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By: MrRFox http://blogs.reuters.com/felix-salmon/2012/07/11/why-the-eminent-domain-plan-doesnt-hurt-second-liens/comment-page-1/#comment-41713 Thu, 12 Jul 2012 14:38:38 +0000 http://blogs.reuters.com/felix-salmon/?p=15966#comment-41713 “Weren’t you arguing a while back that banks should be forced to write down their loans to the value of the underlying principal? This was essentially my objection at the time. :)” (TFF)

No, I wasn’t – and wipe that silly smile off your mugg. What I have always pointed out is that banks don’t have the equity to write-down all their underwater loans to FMV. That hasn’t changed – though nobody but me seems to care that the whole idea is a non-starter for that very reason.

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By: TFF http://blogs.reuters.com/felix-salmon/2012/07/11/why-the-eminent-domain-plan-doesnt-hurt-second-liens/comment-page-1/#comment-41709 Thu, 12 Jul 2012 13:56:06 +0000 http://blogs.reuters.com/felix-salmon/?p=15966#comment-41709 “The problem is in valuation of the asset taken. That pesky 5th Amendment requires that FMV be paid for the asset.”

Yes — and I imagine it would take the SCOTUS to determine whether or not an auction process can be used to determine FMV. At least I’ve never heard of that being used in the past.

“So what? – unsecured loans have trading value too – think, securitized credit card receivables.”

Weren’t you arguing a while back that banks should be forced to write down their loans to the value of the underlying principal? This was essentially my objection at the time. :)

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By: MrRFox http://blogs.reuters.com/felix-salmon/2012/07/11/why-the-eminent-domain-plan-doesnt-hurt-second-liens/comment-page-1/#comment-41701 Thu, 12 Jul 2012 12:01:07 +0000 http://blogs.reuters.com/felix-salmon/?p=15966#comment-41701 Good discussion – entertaining too, particularly the parts where non-lawyers debate the fine points of the law.

IMO there’s nothing about the SanBerdo (2-r’s) plan that can’t be made Constitutionally OK. The problem is in valuation of the asset taken. That pesky 5th Amendment requires that FMV be paid for the asset.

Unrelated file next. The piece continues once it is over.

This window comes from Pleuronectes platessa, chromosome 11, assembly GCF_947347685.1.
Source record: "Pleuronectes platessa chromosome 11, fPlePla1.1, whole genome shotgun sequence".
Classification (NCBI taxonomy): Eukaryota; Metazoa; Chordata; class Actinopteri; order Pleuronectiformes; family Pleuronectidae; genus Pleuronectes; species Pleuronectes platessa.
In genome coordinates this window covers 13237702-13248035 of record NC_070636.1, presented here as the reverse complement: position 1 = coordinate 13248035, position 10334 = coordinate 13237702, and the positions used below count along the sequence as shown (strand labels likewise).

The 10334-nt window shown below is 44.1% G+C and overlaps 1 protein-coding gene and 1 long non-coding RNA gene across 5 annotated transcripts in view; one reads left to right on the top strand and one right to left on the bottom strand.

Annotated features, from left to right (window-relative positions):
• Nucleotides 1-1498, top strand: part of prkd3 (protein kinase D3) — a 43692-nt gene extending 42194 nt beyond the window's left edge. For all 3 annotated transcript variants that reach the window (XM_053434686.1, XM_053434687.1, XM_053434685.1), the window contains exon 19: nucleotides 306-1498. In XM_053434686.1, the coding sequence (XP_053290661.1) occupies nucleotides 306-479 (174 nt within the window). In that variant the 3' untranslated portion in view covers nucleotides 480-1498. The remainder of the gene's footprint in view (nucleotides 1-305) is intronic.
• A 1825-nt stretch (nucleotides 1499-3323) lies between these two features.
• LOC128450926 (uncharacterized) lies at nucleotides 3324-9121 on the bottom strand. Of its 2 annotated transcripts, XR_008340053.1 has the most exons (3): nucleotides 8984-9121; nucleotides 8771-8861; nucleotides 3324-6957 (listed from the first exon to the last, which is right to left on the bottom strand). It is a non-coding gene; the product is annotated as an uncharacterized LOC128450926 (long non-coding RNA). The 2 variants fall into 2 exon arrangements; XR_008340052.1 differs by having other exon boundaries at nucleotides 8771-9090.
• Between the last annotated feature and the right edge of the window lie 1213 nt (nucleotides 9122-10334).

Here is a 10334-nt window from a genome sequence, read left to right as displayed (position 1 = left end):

As noted – high-rate, performing, underwater loans have a trading value greater than the FMV of the securing property. In effect, they are unsecured loans to the extent of that value over the property’s FMV. So what? – unsecured loans have trading value too – think, securitized credit card receivables.

The complication – and the opportunity (non-recourse states only) – arises from the fact that the borrower can erase (at will and at any time) any excess trading value of the loan over the FMV-prop by simply ceasing payments on the loan, forcing foreclosure and sale/recovery at no more than FMV-prop. That has the nice feature of erasing any Seconds too.

Could this whole process be expedited by eminent domain, avoiding destruction of the borrower’s credit and all the other ills of foreclosure? I don’t see why not. I also don’t see how there’s any money to be made here – except maybe by shorting stocks of Seconds-heavy banks.

I can think of a lot of reasons not to do this deal with MRP, but none of them are legal issues; they all have to do with the unsavory matter of getting involved in anything that involves one Mr. Phil Angelides.

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By: KenG_CA http://blogs.reuters.com/felix-salmon/2012/07/11/why-the-eminent-domain-plan-doesnt-hurt-second-liens/comment-page-1/#comment-41681 Thu, 12 Jul 2012 04:50:34 +0000 http://blogs.reuters.com/felix-salmon/?p=15966#comment-41681 realist, what if you pass a law that implements a new rule for foreclosing on homes? – they can’t be foreclosed unless there is a plan for getting them occupied within a specified time-frame. If they fail to meet the deadline, the home is subject to condemnation, and acquisition by the state. I mean, some towns will fine homeowners for not keeping up appearances, this goes a step further (o.k. maybe more than a step).

There is no fair or right way to set the market value, only one that attempts to eliminate politics from the calculation on a home-by-home basis.

I realize this isn’t the biggest problem facing society, but if we’re talking about using eminent domain to deal with problem mortgages, it focuses more directly on the problem that trying to trade mortgages.